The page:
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Social Innovation

Center for Social Innovation

Philanthropy, Responsible Investing

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Stanford Social Innovation Review: Summer 2011

GlobalGiving’s storytelling project turns anecdotes into useful data.

Resource: Stanford Social Innovation Review Article
Stanford Social Innovation Review: Summer 2011

DO MORE THAN GIVE: The Six Practices of Donors Who Change the World by Leslie R. Crutchfield, John V. Kania, & Mark R. Kramer

Resource: Stanford Social Innovation Review Article
Stanford Social Innovation Review: Summer 2011

Foundation Source Access, the new eHarmony for family foundations, gives smaller donors access to a wide variety of innovative funding opportunities.

Resource: Stanford Social Innovation Review Article
Stanford Social Innovation Review: Spring 2011

Foundations often undermine their own efforts by micromanaging how social problems are solved. Two insiders explore why foundations have developed this way and what grant makers can do to foster high impact strategies.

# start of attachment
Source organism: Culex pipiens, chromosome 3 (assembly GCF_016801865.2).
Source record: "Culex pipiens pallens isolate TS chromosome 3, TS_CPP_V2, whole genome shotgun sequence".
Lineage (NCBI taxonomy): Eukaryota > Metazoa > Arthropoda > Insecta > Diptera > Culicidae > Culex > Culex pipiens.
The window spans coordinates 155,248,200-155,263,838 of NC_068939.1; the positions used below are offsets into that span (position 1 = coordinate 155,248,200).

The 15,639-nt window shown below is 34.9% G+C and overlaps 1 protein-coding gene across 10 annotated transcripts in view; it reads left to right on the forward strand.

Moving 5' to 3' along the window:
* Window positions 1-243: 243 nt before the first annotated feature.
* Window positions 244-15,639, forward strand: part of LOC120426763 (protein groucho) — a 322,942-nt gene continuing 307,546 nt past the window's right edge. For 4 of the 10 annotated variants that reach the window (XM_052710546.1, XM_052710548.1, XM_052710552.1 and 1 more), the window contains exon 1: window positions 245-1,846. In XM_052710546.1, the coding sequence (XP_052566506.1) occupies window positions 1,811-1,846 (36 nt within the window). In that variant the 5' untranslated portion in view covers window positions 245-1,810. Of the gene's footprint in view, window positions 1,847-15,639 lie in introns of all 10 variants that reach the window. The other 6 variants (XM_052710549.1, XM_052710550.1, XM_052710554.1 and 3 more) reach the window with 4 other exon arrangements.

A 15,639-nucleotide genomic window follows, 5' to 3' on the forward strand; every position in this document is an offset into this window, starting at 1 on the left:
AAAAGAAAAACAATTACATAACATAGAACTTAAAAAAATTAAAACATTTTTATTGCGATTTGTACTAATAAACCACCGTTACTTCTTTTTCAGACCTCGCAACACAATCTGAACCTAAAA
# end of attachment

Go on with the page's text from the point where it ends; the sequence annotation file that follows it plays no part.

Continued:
Resource: Stanford Social Innovation Review Article

Goldman Sachs 10,000 Women program is helping women in 22 countries in the developing world start and grow businesses, Dina Habib Powell, who oversees the effort told a business school audience.

Resource: News Article

Gates Foundation CEO Jeff Raikes has taken a circuitous path to lead one of the world’s largest philanthropic organizations. He started out on the farm then fell in love with software development. As his father advised, he’s flexible.

Resource: News Article
[photo - Professor Jim Phills]

The wealth generated by the dot-com boom of the 1990s produced a new generation of philanthropists, determined to use their capital and their business savvy to solve social problems. A decade later, have they transformed the world of philanthropy?

Resource: News Article
[photo - Baby Boomers]

Increasingly, older workers are choosing to spend their later working years doing things that matter to them, providing a "wellspring of innovation" by either working for or volunteering with nonprofits, government programs, or foundations. That's good since estimates are nonprofits will need 640,000 new executives over the next decade.